Before we could get in the water we had to watch five interminable tutorial videos, read five chapters in the PADI lesson book, do five homework sheets, and take five short quizzes. The next day we were able to finally enter the water for our contained dive at three meters deep. Usually when you take these classes in North America or Europe you do your training in a pool. But since the water in southern Thailand is so clear and warm and accessible from the dive classrooms, we did our contained dive in the ocean amidst coral and tiny curious blue fish. We knelt on the white sandy floor and practiced various skills like clearing our mask of water, inflating and deflating our BCD, and sharing air from our regulator with our dive buddy. We learned all the hand signals for communicating underwater, and how to react in different emergency scenarios.

When she surfaced after the first dive, Brett Ashley was immediately struck by a wave of dizziness and nausea, which might have had to do with congested sinuses and difficulty equalizing air pressure on the way back up. She didn’t feel much better the next day, so she had to drop out of the course. Fortunately, she felt clear and healthy the next week on Koh Phi Phi and was able to finish her certification there (such a relief to us all!)

On day 3 we went down to 12 meters deep and practiced a few more skills. Our focus on this dive was especially to practice regulating our buoyancy through adding or releasing air from our BCD vests and also through breath control. When you hold in a big breath of air, your body begins to float. Then when you exhale, your body slightly sinks towards the ocean floor. We needed to be able to keep a consistent buoyancy so that we hovered parallel to the surface without bouncing around all over the place. This skill was difficult for all four of us at first, but by our final dive G told us we were better at buoyancy control than most advanced divers he knew.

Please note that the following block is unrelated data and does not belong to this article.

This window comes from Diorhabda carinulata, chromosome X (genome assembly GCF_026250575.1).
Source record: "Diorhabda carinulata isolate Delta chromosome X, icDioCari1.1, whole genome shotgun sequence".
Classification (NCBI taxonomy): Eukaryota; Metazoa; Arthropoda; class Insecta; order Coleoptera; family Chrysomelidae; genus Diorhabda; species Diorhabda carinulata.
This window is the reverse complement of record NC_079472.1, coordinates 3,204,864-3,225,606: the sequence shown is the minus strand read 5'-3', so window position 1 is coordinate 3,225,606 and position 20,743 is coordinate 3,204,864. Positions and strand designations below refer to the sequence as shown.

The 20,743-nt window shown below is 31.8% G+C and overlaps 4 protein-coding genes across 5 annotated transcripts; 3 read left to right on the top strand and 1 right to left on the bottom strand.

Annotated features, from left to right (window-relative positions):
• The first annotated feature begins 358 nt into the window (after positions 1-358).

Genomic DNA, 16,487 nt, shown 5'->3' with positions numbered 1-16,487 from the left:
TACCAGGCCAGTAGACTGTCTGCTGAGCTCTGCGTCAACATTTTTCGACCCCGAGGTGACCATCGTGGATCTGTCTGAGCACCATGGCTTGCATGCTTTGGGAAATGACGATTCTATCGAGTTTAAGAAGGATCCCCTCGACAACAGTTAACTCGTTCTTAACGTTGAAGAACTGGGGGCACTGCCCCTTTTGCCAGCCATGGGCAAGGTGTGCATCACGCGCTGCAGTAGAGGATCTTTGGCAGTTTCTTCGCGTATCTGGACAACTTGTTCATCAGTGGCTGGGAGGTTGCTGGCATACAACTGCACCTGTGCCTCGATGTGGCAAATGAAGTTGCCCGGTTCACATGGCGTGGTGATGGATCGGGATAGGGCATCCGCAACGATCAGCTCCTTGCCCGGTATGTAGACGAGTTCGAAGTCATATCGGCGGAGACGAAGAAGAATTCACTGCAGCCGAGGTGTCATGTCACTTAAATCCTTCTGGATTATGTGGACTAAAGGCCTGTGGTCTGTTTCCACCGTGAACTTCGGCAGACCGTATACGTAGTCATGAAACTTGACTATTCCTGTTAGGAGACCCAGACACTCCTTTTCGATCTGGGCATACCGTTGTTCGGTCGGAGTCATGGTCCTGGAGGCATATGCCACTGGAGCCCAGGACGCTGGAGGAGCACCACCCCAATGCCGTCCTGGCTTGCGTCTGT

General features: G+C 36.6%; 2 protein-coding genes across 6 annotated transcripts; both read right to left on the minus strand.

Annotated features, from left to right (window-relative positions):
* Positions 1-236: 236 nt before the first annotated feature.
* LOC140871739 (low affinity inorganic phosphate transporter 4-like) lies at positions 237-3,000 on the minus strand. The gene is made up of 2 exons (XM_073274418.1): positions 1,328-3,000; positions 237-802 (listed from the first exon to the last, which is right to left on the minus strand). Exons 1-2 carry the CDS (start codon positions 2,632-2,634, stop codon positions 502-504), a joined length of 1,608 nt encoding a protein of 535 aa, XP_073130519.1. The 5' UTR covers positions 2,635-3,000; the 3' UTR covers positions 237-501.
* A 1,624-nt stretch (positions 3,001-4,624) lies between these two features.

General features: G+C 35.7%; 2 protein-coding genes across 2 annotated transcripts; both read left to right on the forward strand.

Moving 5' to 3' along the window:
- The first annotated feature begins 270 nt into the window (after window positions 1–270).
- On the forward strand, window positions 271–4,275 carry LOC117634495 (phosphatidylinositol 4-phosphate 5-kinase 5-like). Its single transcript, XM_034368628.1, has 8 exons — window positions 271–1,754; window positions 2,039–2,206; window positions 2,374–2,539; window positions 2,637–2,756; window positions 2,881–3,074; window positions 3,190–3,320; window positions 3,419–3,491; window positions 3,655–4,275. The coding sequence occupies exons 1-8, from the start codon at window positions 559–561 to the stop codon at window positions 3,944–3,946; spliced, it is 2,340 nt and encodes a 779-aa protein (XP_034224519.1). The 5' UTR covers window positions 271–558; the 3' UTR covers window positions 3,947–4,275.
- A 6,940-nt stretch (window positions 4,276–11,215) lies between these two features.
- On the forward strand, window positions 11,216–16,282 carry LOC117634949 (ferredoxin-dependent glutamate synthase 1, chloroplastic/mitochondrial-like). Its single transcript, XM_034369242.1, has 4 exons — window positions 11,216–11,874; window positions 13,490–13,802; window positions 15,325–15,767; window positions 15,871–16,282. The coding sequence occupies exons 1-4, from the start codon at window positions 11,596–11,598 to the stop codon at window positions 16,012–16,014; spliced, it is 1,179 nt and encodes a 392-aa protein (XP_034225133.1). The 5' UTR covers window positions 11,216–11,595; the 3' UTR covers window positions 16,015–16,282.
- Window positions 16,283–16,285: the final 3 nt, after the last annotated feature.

When we sank down towards the ocean floor on our first deep water dive, I was struck by an overwhelming feeling of peace. Although sound is magnified by four times underwater, the absence of human voices and environmental noises made everything feel heavily muted. Besides the occasional boat overhead, the only sounds were those of my breath on its way into my lungs from the tank and the bubbles escaping toward the surface after I exhaled. I was also thrilled with the strange new sensation of weightlessness. I decided this was the closest I would ever feel to flying. The salt water took on the weight of the heavy equipment, which was hard to even lift on land. Though I had bulky metal gear strapped to all sides of me, I felt as if I were floating. I was immediately addicted.